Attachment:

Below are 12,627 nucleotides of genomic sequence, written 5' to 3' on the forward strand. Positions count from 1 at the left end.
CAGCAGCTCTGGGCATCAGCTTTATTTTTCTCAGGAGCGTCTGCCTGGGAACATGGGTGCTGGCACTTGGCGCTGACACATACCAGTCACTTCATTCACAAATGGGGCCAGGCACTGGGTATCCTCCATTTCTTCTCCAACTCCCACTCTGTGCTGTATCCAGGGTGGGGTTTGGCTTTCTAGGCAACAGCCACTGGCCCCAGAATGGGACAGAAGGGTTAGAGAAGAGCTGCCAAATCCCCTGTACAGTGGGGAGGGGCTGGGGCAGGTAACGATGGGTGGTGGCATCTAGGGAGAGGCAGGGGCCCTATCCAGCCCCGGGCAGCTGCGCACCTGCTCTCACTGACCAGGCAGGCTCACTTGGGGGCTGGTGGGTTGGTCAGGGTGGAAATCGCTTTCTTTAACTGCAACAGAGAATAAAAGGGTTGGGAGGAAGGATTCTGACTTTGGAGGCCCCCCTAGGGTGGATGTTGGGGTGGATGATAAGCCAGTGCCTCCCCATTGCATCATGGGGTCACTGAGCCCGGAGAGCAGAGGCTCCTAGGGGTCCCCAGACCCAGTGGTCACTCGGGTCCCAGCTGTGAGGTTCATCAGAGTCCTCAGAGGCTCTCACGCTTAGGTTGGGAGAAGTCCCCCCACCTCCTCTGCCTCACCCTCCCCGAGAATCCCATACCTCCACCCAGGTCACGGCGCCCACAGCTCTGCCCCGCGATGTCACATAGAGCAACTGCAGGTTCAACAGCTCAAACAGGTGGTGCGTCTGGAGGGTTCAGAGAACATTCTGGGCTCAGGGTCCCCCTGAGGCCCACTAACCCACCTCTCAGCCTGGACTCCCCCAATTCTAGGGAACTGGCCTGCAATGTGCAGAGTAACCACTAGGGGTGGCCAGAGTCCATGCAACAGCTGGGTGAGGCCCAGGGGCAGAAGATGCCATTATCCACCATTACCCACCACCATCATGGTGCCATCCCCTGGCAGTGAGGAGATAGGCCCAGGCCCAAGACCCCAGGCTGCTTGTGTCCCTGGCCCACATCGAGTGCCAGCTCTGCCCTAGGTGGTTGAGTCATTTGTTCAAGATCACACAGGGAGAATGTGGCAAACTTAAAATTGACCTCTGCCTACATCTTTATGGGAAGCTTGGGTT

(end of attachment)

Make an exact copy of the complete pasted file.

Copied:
Below are 12,627 nucleotides of genomic sequence, written 5' to 3' on the forward strand. Positions count from 1 at the left end.
CAGCAGCTCTGGGCATCAGCTTTATTTTTCTCAGGAGCGTCTGCCTGGGAACATGGGTGCTGGCACTTGGCGCTGACACATACCAGTCACTTCATTCACAAATGGGGCCAGGCACTGGGTATCCTCCATTTCTTCTCCAACTCCCACTCTGTGCTGTATCCAGGGTGGGGTTTGGCTTTCTAGGCAACAGCCACTGGCCCCAGAATGGGACAGAAGGGTTAGAGAAGAGCTGCCAAATCCCCTGTACAGTGGGGAGGGGCTGGGGCAGGTAACGATGGGTGGTGGCATCTAGGGAGAGGCAGGGGCCCTATCCAGCCCCGGGCAGCTGCGCACCTGCTCTCACTGACCAGGCAGGCTCACTTGGGGGCTGGTGGGTTGGTCAGGGTGGAAATCGCTTTCTTTAACTGCAACAGAGAATAAAAGGGTTGGGAGGAAGGATTCTGACTTTGGAGGCCCCCCTAGGGTGGATGTTGGGGTGGATGATAAGCCAGTGCCTCCCCATTGCATCATGGGGTCACTGAGCCCGGAGAGCAGAGGCTCCTAGGGGTCCCCAGACCCAGTGGTCACTCGGGTCCCAGCTGTGAGGTTCATCAGAGTCCTCAGAGGCTCTCACGCTTAGGTTGGGAGAAGTCCCCCCACCTCCTCTGCCTCACCCTCCCCGAGAATCCCATACCTCCACCCAGGTCACGGCGCCCACAGCTCTGCCCCGCGATGTCACATAGAGCAACTGCAGGTTCAACAGCTCAAACAGGTGGTGCGTCTGGAGGGTTCAGAGAACATTCTGGGCTCAGGGTCCCCCTGAGGCCCACTAACCCACCTCTCAGCCTGGACTCCCCCAATTCTAGGGAACTGGCCTGCAATGTGCAGAGTAACCACTAGGGGTGGCCAGAGTCCATGCAACAGCTGGGTGAGGCCCAGGGGCAGAAGATGCCATTATCCACCATTACCCACCACCATCATGGTGCCATCCCCTGGCAGTGAGGAGATAGGCCCAGGCCCAAGACCCCAGGCTGCTTGTGTCCCTGGCCCACATCGAGTGCCAGCTCTGCCCTAGGTGGTTGAGTCATTTGTTCAAGATCACACAGGGAGAATGTGGCAAACTTAAAATTGACCTCTGCCTACATCTTTATGGGAAGCTTGGGTT